APD claims to have been pursuing 27-year-old Qiaunt Kelley for several crimes, including a parole violation, when he barricaded himself inside the home of Sundra Coleman, alongside Brett, who was innocent of any crime. APD’s statement following the incident reveals that they knew that Brett was inside the home when they threw tear gas canisters into the house, causing the fire that eventually killed the child. An autopsy revealed that Brett died from smoke inhalation

Kelley fled from detectives and barricaded himself inside the home. A second individual, later identified as Rosenau, followed Kelley into the home,” reads the police statement.

The statement continues, “At one point, a man believed to be Kelley, opened the back door of the home and lay on his back as officers monitored his actions. He ignored officers’ commands to stand up. He eventually sat in place. Officers used a noise flash diversionary device to get Kelley to follow commands. But he retreated back into the home, shutting the door.”

Officers did not move to arrest Kelley, even as he lay on the ground.

Police also claim that the tear gas and other chemical irritants they used to lure Kelley out of the house were “designed for indoor use to minimize the likelihood of igniting a fire, and no fires have been reported over the many years they have been used in Albuquerque.” And yet, tear gas canisters have caused fires on numerous occasions. According to activists, it is worrisome that APD seems to be unaware of the risks of their own weaponry. 

The Albuquerque branch of the Party for Socialism and Liberation stated, “On July 7, 15-year-old Brett Rosenau was murdered by Albuquerque Police Department officers using a fraudulent arrest warrant to launch an all-out racist assault on a family home.”

“APD officers needlessly threw tear gas and flash-bang devices into the home every 30 minutes for five and a half hours causing a catastrophic house fire, then waited 40 minutes before calling for assistance from Albuquerque Fire Rescue,” the statement continued. “Due to the inferno that resulted from APD’s aggression, Brett died of smoke inhalation and the family home was destroyed.”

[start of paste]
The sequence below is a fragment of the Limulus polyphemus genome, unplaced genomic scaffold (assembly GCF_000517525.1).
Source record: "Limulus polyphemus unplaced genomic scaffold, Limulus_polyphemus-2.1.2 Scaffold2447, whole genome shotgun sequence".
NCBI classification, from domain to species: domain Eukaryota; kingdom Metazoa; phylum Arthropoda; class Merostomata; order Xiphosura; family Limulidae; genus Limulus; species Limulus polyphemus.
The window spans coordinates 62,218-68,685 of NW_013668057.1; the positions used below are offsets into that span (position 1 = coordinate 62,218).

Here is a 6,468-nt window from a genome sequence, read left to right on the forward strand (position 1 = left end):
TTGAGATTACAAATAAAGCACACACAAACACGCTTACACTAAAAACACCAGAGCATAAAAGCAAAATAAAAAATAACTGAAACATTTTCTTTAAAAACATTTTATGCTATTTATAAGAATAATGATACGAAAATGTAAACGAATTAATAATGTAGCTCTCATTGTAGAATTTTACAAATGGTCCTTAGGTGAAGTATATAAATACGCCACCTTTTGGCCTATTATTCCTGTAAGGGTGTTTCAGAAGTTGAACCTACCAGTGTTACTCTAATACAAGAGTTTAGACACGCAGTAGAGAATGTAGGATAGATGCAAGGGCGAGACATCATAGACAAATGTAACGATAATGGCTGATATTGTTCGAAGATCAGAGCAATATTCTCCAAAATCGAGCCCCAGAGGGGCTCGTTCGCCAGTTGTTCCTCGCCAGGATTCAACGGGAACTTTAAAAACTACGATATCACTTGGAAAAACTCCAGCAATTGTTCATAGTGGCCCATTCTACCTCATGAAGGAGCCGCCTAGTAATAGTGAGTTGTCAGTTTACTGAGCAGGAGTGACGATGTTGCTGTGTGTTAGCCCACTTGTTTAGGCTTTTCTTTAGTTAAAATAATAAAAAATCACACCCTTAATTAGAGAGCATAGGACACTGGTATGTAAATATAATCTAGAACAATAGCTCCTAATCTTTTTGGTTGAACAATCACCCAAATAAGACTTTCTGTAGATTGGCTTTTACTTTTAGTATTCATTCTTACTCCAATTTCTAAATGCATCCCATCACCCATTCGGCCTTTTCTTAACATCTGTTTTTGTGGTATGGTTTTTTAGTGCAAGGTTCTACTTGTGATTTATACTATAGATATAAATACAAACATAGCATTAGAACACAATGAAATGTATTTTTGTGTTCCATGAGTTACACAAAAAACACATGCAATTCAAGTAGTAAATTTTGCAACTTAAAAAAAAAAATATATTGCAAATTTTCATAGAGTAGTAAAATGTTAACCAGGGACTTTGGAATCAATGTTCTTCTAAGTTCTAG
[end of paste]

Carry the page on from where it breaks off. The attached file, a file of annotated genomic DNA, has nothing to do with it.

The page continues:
Brett was visiting Sundra Coleman’s son when the SWAT-team raid began. Coleman has now lost her family home, passed down from her mother, along with one of her dogs, which perished in the fire.

“If any of our actions inadvertently contributed to [Brett Rosenau’s] death, we will take steps to ensure this never happens again,” said APD Chief Harold Medina.

Negligence of Uvalde cops is fully revealed

On May 24, a gunman opened fire in an elementary school classroom in Uvalde, Texas, killing 19 children and two teachers. Soon after the shooting, Peoples Dispatch covered the ineptitude of the police in Uvalde, who waited over an hour to apprehend the shooter while children were shot and bled out inside two adjoining classrooms. But a July 17 report shared with the Texas Tribune, as well as surveillance footage shared by the Austin Statesman earlier this month reveals a deeper extent to their fatal negligence.

It was originally thought that 19 police officers responded to the shooting, yet the new report reveals that the number was 376. Despite this high number of personnel, surveillance footage shows how police idled for one hour and fourteen minutes after arriving at the scene, before finally breaching the classroom and killing the shooter.

At one point, several police who had congregated in the hallway outside of the classroom ran from gunfire, despite being protected with tactical gear and carrying massive weapons themselves. Stills from the footage have circulated social media, especially those where police idle in the hallway, checking their phones or using hand sanitizer while children cower or bleed out inside the classroom. 

Most gunshot victims die from blood loss, so in these cases, time is of the essence. A training manual used by Uvalde police reads, “A first responder unwilling to place the lives of the innocent above their own safety should consider another career field.”

Immediately after the shooting, Texas Governor Abbott claimed that, “[Police] showed amazing courage by running toward gunfire”. Texas Department of Public Safety Director Steve McCraw claimed that cops “immediately breached [the classroom], because we know as officers, every second’s a life.” Both these statements have been revealed as lies.

Family members of police brutality victims arrested in Akron

Peoples Dispatch previously covered the protests that rose up in Akron, Ohio in response to the gruesome police murder of Jayland Walker—and the subsequent state repression of those protests.